“My mission is people,” said Capt. Alan Findley, who serves U.S. Air Force and Space Force service members as chaplain at Thule Air Force Base in Greenland. “The chaplaincy is a rich ministry” with some significant benefits. Since basic needs are met, a chaplain can focus on serving and fulfilling the Great Commission.
Findley has served as an enlisted serviceman and as an officer in the Air Force over the past three decades in four different career fields. At his first duty station at Edwards Air Force Base in California in 1992, an unsaved Findley found his way to a new church plant started by BJU alumnus Ronald Smith Jr. (’88). He heard the Gospel for the first time and was saved later that evening.
Because of his rough background, it took three and a half years and almost dying in a car wreck before Findley surrendered to God’s will. He was later called to the ministry under the preaching of BJU alumnus Paul Whitfield (’55), which prompted Findley to study Bible at BJU. He ended active duty in 1997 to move to Greenville with his family and work on his degree.
“That first semester was a sacrificial offering,” said Findley. He and his family arrived in Greenville with no housing settled and no employment secured two weeks before school started, but the Lord provided. They moved three times that first year. Findley found a full-time job working in the IT industry and maintained a position in the Air Force Reserves on top of his busy work and studies. During this time, he and his wife added three daughters to their three sons. And God continued to lead.
A Call to Preach
In the early 2000s, a group of BJU alumni began to feel a burden for the Nicholtown community in Greenville to have a strong, Bible-centered church. They approached Findley about being the pastor. Findley wanted to plant a church in inner-city Chicago and was initially hesitant about staying in Greenville, but God directed him and his family. In January 2003, Hope Baptist Church in Nicholtown held its first service with Findley as its pastor.
Over the next 10 years, Findley pastored the church, eventually going full time in 2006. In Nicholtown, the work was rewarding yet challenging. There was much discipleship to do, and many individuals needed to take drastic measures to follow God. Even during this time, Findley never lost his love for ministering to people in the military.
While he was pastoring in Nicholtown in 2007, Findley attended a missions conference at BJU. A representative from a local military chaplain endorsing agency suggested he become an active-duty military chaplain. Findley felt God was leading him to pursue a reserve military chaplaincy, however, because it would support the church.
Findley earned a master of arts degree in biblical studies from Piedmont Baptist Graduate School in 2010 and was encouraged to start fresh with his Nicholtown ministry. He worked hard as the pastor, but as he planned for the future he couldn’t see beyond a few years.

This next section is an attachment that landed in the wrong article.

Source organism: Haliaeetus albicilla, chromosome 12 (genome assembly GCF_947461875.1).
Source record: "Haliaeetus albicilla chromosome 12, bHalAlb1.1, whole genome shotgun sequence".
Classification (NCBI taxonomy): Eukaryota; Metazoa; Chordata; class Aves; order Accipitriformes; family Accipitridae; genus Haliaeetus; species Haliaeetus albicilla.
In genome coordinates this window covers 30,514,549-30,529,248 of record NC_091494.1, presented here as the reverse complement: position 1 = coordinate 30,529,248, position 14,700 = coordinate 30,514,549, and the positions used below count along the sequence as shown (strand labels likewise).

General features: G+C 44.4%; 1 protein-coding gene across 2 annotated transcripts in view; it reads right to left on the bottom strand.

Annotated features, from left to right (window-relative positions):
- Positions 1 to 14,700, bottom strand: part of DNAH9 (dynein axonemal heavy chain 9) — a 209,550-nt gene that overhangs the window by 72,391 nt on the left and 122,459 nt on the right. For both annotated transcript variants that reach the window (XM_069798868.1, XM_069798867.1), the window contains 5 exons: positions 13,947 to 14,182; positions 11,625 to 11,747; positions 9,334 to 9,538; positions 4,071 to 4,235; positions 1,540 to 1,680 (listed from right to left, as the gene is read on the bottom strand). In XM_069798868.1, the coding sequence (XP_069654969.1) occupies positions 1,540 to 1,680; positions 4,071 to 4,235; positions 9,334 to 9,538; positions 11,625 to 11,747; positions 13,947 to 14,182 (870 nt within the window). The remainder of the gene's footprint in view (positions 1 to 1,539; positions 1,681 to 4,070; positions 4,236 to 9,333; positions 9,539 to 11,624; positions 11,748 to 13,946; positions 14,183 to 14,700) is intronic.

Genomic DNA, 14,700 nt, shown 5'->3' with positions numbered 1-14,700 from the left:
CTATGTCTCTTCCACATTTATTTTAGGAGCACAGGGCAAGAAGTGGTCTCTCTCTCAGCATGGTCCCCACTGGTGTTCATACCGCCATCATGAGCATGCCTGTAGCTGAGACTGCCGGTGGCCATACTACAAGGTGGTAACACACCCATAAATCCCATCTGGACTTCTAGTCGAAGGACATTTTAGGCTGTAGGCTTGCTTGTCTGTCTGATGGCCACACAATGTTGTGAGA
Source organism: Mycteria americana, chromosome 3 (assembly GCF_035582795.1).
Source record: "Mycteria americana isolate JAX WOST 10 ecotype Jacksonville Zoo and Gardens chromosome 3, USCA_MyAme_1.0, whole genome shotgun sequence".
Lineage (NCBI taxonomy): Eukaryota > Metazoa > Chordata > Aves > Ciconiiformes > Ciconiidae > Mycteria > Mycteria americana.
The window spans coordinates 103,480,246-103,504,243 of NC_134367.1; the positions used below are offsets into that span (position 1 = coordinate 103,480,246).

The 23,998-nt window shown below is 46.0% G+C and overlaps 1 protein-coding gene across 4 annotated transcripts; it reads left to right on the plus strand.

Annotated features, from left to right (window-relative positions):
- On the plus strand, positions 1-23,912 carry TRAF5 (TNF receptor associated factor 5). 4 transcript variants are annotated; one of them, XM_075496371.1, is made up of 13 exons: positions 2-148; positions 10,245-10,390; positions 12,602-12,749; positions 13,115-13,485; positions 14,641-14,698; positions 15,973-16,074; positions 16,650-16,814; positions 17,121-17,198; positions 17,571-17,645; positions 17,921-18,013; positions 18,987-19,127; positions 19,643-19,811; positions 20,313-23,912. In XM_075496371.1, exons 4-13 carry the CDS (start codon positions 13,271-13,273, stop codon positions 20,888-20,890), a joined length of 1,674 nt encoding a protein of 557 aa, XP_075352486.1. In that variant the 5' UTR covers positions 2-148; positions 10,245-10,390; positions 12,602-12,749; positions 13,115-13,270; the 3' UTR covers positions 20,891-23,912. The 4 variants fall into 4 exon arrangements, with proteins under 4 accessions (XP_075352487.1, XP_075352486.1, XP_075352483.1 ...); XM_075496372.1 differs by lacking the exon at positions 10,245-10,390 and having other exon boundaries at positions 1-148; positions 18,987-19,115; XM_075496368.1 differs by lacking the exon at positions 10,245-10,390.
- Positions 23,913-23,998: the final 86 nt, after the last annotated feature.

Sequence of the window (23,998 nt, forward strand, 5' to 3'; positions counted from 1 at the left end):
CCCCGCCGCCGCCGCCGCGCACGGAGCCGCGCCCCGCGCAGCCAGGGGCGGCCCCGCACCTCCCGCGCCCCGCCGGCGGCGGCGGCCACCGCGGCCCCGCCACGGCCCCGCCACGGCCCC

He became increasingly burdened for the young people in the church in particular — “almost to the exclusion of the adults,” he said — and felt unsettled. He decided to renew his Reserve Chaplaincy in 2010 where senior leaders in the Air Force Chaplaincy kept encouraging him to consider and pursue active-duty chaplaincy.
A Call to Serve
Findley had what he called “almost a Joseph-like experience in blessing” while serving as a reserve chaplain. For the next three years, he continued in both ministries, and in 2013 he felt a closeness to God in a unique way that led to a watershed moment. Findley said, “People say I’m a prayer warrior, but I was not then.” Yet, laid out on the floor in prayer, he submitted to pursuing God’s will then and wherever that would lead him.
A few months later, he was encouraged to submit his name for a one-year deployment as a chaplain. At that time, it was difficult to obtain a position as an active-duty chaplain. The placements looked intriguing in locations such as Italy, Germany and England, so there was some stiff competition.
“God lined up all the details,” said Findley. He put the right people who knew Findley from previous assignments in the right places at the right time. The result was a tour to Turkey as a 365-day deployed chaplain in late 2013. Findley resigned from Hope Baptist Church in 2013, pursuing this temporary assignment and not knowing if he would have a job afterward.
Findley started the application as a chaplain while in Turkey, and the Air Force accepted his application a few months after he returned.
A Call to Arms
In 2015, Findley was stationed at Mountain Home Air Force Base in Idaho, where he saw God give him many opportunities to serve his fellow Airmen and their families on the base. The workload was heavy, but “people love the truth,” he said, and God gave grace and strength.
Findley served a tour in Afghanistan, where he said he “learned how to pray.” Each of his assignments could be multiple stories in themselves. God has been faithful to lead, direct and protect.
Findley has earned multiple military honors, but that’s not why he serves. He serves because he was called by God. “My mission is people,” he said. “The ministry is rich in the military.” Working in Greenland at Thule Air Base allows him to serve both Air Force service members and the new Space Force Guardians, “which is exciting, but people are my job. So that’s not changed.”
Findley has the opportunity to work in the Chaplain Corps Recruiting Office starting this summer, and he will have the privilege of helping others whose hearts God has been calling into the Air Force chaplaincy. “Getting on a dirty floor praying — this is the theme of my life,” he said, and he will be able to get on a new floor and pray for God’s leading, support and wisdom as he continues pursuing the Great Commission in the U.S. Air Force.